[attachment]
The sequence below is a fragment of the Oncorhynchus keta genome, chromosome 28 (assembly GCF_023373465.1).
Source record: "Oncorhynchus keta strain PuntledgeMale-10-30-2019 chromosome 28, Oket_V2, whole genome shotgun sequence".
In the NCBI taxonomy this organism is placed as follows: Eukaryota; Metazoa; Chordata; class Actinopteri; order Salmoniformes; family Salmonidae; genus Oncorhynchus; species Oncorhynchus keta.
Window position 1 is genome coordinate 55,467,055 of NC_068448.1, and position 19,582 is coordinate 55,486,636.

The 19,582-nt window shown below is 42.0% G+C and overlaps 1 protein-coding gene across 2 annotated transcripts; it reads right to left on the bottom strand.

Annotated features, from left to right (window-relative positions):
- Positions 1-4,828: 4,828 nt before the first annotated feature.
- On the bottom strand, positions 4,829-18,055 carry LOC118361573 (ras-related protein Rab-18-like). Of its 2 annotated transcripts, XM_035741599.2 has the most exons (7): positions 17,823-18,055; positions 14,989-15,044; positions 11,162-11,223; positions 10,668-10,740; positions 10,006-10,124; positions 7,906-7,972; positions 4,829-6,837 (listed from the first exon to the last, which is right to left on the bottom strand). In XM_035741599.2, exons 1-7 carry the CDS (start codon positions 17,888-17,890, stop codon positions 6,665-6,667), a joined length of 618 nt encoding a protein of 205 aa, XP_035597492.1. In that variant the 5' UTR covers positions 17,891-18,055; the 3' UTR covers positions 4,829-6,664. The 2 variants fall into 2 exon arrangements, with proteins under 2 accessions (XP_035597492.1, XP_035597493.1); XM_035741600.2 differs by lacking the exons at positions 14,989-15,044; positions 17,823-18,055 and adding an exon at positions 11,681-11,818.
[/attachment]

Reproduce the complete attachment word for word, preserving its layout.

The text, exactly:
The sequence below is a fragment of the Oncorhynchus keta genome, chromosome 28 (assembly GCF_023373465.1).
Source record: "Oncorhynchus keta strain PuntledgeMale-10-30-2019 chromosome 28, Oket_V2, whole genome shotgun sequence".
In the NCBI taxonomy this organism is placed as follows: Eukaryota; Metazoa; Chordata; class Actinopteri; order Salmoniformes; family Salmonidae; genus Oncorhynchus; species Oncorhynchus keta.
Window position 1 is genome coordinate 55,467,055 of NC_068448.1, and position 19,582 is coordinate 55,486,636.

The 19,582-nt window shown below is 42.0% G+C and overlaps 1 protein-coding gene across 2 annotated transcripts; it reads right to left on the bottom strand.

Annotated features, from left to right (window-relative positions):
- Positions 1-4,828: 4,828 nt before the first annotated feature.
- On the bottom strand, positions 4,829-18,055 carry LOC118361573 (ras-related protein Rab-18-like). Of its 2 annotated transcripts, XM_035741599.2 has the most exons (7): positions 17,823-18,055; positions 14,989-15,044; positions 11,162-11,223; positions 10,668-10,740; positions 10,006-10,124; positions 7,906-7,972; positions 4,829-6,837 (listed from the first exon to the last, which is right to left on the bottom strand). In XM_035741599.2, exons 1-7 carry the CDS (start codon positions 17,888-17,890, stop codon positions 6,665-6,667), a joined length of 618 nt encoding a protein of 205 aa, XP_035597492.1. In that variant the 5' UTR covers positions 17,891-18,055; the 3' UTR covers positions 4,829-6,664. The 2 variants fall into 2 exon arrangements, with proteins under 2 accessions (XP_035597492.1, XP_035597493.1); XM_035741600.2 differs by lacking the exons at positions 14,989-15,044; positions 17,823-18,055 and adding an exon at positions 11,681-11,818.